Fred Taylor, Jaguars RB
In a game the Jacksonville Jaguars were not supposed to win, playing not only a good Green Bay team but facing the Packers in the kind of arctic conditions that typically undo December visitors to Lambeau Field, tailback Fred Taylor carried 22 times for 165 yards and one touchdown. The entire Jaguars roster, and coach Jack Del Rio's staff, deserve credit for the crucial victory, a win that actually moved Jacksonville ahead of Baltimore (by virtue of a tiebreaker advantage) in the chase for the final AFC wild-card spot. The conditions alone would have made it easy for the Jaguars to succumb but, on a day when quarterback Byron Lefwich was really fairly ordinary, Taylor wouldn't let it happen.
Comments on the weekend's games from a league personnel director, an AFC pro scout and a retired scout:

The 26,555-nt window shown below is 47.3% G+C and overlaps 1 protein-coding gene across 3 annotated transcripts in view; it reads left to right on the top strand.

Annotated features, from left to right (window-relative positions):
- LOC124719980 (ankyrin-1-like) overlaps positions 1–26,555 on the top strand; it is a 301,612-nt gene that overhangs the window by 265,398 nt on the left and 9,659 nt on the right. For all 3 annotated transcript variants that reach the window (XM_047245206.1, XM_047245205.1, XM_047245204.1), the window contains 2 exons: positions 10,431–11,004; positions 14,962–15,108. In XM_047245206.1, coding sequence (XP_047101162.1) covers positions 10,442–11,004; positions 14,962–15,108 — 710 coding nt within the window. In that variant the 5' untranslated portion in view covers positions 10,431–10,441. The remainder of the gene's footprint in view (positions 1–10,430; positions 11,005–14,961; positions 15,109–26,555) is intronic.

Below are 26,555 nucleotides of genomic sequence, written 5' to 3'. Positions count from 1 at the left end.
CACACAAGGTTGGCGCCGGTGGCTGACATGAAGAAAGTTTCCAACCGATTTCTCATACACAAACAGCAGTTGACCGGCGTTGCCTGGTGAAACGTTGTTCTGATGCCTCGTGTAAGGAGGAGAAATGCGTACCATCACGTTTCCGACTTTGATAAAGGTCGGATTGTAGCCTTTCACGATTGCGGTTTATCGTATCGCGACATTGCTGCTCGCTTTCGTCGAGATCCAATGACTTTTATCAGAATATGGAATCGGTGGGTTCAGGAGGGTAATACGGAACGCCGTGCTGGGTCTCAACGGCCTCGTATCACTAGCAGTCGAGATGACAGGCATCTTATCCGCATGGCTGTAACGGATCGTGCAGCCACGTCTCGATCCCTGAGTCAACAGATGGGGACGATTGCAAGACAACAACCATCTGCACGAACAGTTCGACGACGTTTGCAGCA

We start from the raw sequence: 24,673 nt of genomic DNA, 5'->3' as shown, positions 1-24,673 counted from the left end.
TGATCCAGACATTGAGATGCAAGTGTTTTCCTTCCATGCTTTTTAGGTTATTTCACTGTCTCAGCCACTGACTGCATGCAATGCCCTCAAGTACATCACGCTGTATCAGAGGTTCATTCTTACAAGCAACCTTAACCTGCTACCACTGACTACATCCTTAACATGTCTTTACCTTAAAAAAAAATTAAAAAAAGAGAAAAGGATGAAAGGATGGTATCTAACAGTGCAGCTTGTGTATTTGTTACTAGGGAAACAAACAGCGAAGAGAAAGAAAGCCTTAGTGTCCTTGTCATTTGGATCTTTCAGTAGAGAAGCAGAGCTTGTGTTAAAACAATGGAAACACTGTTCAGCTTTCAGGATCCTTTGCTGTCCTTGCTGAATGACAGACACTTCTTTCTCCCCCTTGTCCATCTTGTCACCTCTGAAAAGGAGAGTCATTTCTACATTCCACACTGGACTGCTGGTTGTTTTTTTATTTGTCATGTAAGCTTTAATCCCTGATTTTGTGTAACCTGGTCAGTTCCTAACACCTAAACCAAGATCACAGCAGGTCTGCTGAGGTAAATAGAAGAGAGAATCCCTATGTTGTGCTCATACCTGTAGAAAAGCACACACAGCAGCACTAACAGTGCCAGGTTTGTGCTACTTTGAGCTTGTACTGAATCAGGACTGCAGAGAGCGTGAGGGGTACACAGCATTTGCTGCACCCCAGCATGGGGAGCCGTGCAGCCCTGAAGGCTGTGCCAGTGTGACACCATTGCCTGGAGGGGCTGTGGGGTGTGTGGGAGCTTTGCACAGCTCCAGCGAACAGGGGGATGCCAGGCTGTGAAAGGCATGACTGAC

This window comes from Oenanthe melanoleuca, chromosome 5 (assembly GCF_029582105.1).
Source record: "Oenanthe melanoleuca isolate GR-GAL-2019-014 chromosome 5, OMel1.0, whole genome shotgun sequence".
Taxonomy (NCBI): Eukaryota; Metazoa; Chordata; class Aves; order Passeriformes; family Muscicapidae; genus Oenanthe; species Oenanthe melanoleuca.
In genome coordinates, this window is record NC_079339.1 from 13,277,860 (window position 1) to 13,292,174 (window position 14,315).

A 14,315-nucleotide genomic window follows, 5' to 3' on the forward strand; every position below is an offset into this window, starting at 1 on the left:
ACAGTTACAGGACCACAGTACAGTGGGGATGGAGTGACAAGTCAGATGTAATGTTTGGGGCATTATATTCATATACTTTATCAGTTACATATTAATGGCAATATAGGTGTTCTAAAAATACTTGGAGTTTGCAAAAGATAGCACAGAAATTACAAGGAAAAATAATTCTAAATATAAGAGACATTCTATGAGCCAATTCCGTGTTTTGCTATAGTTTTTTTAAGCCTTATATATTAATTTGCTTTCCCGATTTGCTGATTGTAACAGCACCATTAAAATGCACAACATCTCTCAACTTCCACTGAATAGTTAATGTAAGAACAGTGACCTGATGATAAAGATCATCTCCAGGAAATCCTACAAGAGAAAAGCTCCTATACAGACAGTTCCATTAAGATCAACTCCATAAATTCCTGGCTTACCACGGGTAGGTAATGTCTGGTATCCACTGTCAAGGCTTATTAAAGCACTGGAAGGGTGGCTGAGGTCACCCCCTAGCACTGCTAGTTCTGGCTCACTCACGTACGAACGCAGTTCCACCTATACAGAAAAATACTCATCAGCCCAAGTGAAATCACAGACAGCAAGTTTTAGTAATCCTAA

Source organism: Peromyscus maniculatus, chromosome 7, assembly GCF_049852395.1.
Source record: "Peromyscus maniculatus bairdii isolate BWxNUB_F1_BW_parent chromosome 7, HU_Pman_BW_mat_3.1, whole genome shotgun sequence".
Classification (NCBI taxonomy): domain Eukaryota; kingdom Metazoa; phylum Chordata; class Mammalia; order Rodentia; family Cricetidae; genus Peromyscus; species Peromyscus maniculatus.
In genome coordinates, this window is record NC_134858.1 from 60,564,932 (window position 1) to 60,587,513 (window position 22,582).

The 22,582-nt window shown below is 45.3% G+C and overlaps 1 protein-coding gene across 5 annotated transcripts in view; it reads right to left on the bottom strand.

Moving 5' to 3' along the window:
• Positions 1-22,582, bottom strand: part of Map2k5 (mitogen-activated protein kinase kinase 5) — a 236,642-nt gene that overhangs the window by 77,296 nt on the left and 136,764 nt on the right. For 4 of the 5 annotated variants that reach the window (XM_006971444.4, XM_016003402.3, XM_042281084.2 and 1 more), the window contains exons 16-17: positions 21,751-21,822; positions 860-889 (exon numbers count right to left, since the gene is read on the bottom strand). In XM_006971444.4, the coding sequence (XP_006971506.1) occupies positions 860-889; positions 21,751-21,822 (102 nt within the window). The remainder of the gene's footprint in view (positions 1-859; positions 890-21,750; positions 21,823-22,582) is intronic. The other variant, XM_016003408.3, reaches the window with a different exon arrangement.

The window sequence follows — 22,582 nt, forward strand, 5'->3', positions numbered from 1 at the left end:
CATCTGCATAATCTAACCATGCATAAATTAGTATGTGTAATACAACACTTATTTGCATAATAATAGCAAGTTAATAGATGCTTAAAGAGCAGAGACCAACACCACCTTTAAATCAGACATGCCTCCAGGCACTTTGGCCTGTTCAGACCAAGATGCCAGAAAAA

"(Giants general manager) Ernie Accorsi made a wise decision on draft day when he refused to include (defensive end Osi) Umenyiora in the Eli Manning trade package he sent to San Diego. For a guy with limited football exposure, (Umenyiora) is a player. He ran around blocks all day on Saturday against Pittsburgh. How often do you see an end credited with 13 tackles, like he was? And he's got five or six sacks (actually seven) for the season."
"Speaking of that Pittsburgh game, I know (Ben) Roethlisberger was impressive at times, but the league is starting to catch up a little bit. You look at his last six starts, seven interceptions and 23 sacks. In the first six (starts), he had only three 'picks' and took seven sacks. He's missing on his first read a lot of times and that means he gets out of the pocket more than he really has to. Look, it's hard to quibble with the results, OK? But defenses are starting to get a little bit better book on him now."